At a colloquium held near his home, friends and colleagues described the late human rights lawyer as a humble person who fought for the poor masses.
Dozens of lawyers, human rights and civil society activists gathered in Lagos, Tuesday, to pay tributes to late Bamidele Aturu as his week-long funeral ceremony begins.
Mr. Aturu, 49, died July 9 after a brief illness.
At the colloquium held near his home, friends and colleagues described the late human rights lawyer as a humble person who fought for the poor masses.
“No news has, in recent times, jolted the labour and civil society like the death of BF (as the deceased was fondly known),” said Lanre Arogundade, member of the BF Burial Media and Publication Committee.
“Within hours, his law chamber became a beehive of activities. The sheer number of people that trooped there served as a testimony to the kind of person he was,” Mr. Arogundade added.
Tuesday’s colloquium was slated for 1 p.m., but by midday, Mr. Aturu’s chamber had been overwhelmed by guests, some of whom had come to sign the condolence register.
“There will never be another like you,” one sympathizer wrote.
Another sympathizer wrote: “You fought for the poor, my comrade. You fought for me.”
Adjacent the condolence register in the hall, and framed on the wall, a newspaper cutting from the May 20th edition of Sunday Mirror with the headline ‘Lagos State should review the way it treats the poor – Aturu’ loomed large.
Outside the compound, banners from almost a dozen civil society groups adorned the street, including one from a commercial motorcyclist group for whom he went to court to protest their ban by the Lagos State government, and another from the church where he worshipped, The Redeemed Christian Church of God.
He had led the Sunday Praise and Worship session of his church’s local branch three days before his death.
When the guests at the colloquium stood up to commence the day’s event with a chanting of solidarity songs, Bimpe, Mr. Aturu’s widow, who was joined by her two sons, maintained a poker face. But the atmosphere was too much for a gentleman near her who broke down and cried.
“It is sad. It is hard for us to believe that we are gathered here for the burial of BF,” said Femi Aborishade, human rights activist and senior lecturer at The Polytechnic, Ibadan.
“We have to mourn the untimely death of Comrade BF and at the same time mobilize to ensure that his dreams are actualized,” he added.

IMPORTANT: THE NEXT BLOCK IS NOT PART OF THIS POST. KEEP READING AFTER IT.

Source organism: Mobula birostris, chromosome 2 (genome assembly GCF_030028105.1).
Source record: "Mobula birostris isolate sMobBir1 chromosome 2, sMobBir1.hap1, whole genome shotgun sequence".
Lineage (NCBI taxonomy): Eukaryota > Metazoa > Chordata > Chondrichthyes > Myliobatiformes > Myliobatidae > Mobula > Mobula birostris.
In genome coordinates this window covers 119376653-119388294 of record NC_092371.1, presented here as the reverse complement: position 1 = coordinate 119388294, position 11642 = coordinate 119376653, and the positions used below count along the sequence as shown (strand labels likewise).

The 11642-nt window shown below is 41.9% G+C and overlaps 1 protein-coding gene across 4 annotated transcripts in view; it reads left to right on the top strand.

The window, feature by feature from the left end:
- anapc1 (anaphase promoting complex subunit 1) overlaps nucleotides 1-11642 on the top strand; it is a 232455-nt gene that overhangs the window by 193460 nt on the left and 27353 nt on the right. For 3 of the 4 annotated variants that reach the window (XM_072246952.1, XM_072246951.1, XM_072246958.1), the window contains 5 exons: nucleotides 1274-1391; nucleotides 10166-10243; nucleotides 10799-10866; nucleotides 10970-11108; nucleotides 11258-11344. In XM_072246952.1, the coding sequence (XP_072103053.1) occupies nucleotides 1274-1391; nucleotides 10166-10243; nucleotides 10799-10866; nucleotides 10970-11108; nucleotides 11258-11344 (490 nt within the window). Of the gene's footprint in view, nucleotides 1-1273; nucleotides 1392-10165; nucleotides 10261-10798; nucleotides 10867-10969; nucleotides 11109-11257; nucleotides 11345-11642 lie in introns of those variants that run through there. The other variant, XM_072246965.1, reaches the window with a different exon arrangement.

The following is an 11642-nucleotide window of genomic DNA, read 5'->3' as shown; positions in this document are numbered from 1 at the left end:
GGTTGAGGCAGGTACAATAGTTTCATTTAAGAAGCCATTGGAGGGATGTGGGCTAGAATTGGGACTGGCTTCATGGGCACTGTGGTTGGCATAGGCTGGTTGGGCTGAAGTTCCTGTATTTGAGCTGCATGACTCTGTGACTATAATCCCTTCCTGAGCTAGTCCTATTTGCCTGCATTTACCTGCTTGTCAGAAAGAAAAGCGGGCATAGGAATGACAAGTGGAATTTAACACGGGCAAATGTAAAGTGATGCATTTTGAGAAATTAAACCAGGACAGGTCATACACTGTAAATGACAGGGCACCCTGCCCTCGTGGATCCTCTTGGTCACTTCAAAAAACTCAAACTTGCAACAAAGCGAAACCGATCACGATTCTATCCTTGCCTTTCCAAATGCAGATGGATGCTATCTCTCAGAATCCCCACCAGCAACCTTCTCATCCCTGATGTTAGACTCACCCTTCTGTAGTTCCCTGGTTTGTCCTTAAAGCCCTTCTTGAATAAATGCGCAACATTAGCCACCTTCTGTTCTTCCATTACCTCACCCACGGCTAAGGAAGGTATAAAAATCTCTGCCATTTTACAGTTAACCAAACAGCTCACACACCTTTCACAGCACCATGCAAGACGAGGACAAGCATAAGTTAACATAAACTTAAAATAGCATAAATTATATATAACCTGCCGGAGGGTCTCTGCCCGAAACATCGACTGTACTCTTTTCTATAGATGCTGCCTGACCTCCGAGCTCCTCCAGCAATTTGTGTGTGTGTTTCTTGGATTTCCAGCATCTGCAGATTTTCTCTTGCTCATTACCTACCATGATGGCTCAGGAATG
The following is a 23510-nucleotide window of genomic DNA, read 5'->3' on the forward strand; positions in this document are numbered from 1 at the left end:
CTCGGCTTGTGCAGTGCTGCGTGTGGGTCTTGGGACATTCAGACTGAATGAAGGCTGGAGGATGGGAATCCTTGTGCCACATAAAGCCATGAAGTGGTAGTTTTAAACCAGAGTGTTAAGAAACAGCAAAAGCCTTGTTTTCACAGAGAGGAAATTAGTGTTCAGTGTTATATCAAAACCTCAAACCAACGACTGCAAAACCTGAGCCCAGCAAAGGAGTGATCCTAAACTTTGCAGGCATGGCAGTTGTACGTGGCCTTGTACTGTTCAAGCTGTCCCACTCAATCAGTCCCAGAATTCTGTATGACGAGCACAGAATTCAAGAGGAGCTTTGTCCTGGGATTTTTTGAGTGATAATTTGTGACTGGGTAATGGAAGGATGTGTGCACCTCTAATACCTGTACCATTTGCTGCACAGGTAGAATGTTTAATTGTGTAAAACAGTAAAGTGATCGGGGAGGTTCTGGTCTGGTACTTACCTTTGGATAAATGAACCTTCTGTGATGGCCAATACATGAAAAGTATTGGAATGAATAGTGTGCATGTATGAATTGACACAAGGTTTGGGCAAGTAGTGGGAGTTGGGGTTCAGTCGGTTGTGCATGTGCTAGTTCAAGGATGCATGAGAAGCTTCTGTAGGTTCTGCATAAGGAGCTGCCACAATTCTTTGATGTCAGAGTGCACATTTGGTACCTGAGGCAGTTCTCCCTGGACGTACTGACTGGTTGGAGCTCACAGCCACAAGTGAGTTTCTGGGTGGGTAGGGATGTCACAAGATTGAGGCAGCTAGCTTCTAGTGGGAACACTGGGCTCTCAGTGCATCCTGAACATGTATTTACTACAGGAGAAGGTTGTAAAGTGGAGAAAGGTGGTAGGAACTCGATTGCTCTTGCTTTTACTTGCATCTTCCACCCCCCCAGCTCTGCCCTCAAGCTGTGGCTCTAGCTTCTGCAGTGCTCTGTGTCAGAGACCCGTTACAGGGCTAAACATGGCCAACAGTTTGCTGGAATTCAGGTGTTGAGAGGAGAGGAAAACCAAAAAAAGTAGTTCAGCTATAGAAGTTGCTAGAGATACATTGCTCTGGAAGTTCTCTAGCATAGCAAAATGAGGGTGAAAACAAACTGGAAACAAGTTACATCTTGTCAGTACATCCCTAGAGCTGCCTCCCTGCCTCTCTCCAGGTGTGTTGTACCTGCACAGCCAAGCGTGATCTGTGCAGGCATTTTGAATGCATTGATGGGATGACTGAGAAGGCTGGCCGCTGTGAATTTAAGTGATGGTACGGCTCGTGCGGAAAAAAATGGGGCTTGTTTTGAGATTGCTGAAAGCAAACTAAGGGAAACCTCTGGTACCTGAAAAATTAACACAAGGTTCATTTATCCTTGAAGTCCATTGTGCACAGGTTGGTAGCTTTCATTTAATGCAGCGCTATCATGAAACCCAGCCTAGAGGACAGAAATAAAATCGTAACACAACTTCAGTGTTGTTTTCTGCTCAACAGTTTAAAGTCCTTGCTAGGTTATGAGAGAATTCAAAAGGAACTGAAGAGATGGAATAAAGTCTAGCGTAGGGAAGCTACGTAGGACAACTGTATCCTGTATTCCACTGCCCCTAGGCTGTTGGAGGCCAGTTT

A fighter and a friend
Tributes continued to pour in at the colloquium, with Mr. Aborishade narrating how the late lawyer stood by him in 2012 when there were threats to his life and that of his family.
“On the strength of personal experience, this is a painful loss. We shall not forget you,” he added.
Isa Aremu, Vice President of the Nigeria Labour Congress, NLC, said that the death of Mr. Aturu was not just a loss for his family but the entire nation and continent as well.
“He was our lawyer. Now we are more or less defenceless without him,” Mr. Aremu added.
While he was alive, Mr. Aturu “defended in one way or the other” all the 42 unions affiliated to the NLC, according to Mr. Aremu.
“He had defended a good number of them without collecting a kobo,” Mr. Aremu said.
“I’m from the Textile section, he was shuttling between Lagos and Kaduna for a lawsuit between us and our Asian employers,” he added.
Mr. Aremu, who is a delegate at the ongoing National Conference, said that although the deceased turned down the federal government’s invitation to be part of the deliberation, he was with them “in spirit.”
“Labour came under attack at the conference. There were attempts to remove Labour from the exclusive list. All the authorities we used to defend our position came from Mr. Aturu’s book, The Nigerian Labour Law,” Mr. Aremu said.
For Benedict Kanyip, a judge at the National Industrial Court, Lagos, Mr. Aturu was a close friend as well as a confidante.
“At my wife’s younger brother’s wedding in Abuja, he flew all the way from Lagos to Abuja just for the wedding,” Mr. Kanyip said.
“Bamidele has lost more cases before me than he had won. Yet he will tell you that that does not define the relationship.
“After arguing and arguing and losing, he’ll call you the very next day discussing something else. Even on opposing sides, you can always count on Bamidele as a friend,” Mr. Kanyip added.
Princewill Alozie, the lead speaker at the colloquium, described Mr. Aturu’s passing as the loss of a “very great intellectual.”
“The path Aturu had taken is a very important one, because the struggle for social justice is either you do it or you are out of planet earth,” said Mr. Alozie, a Professor of Philosophy.
“He defended the poor without charges. The likes of him are very few. And he was a deeply religious man,” Mr. Alozie added.
Mr. Aturu’s funeral ceremony continues on Wednesday with a Service of Songs by The Redeemed Christian Church of God at Millennium Secondary School, opposite his Chambers, followed by Candlelight Procession/Solidarity Night.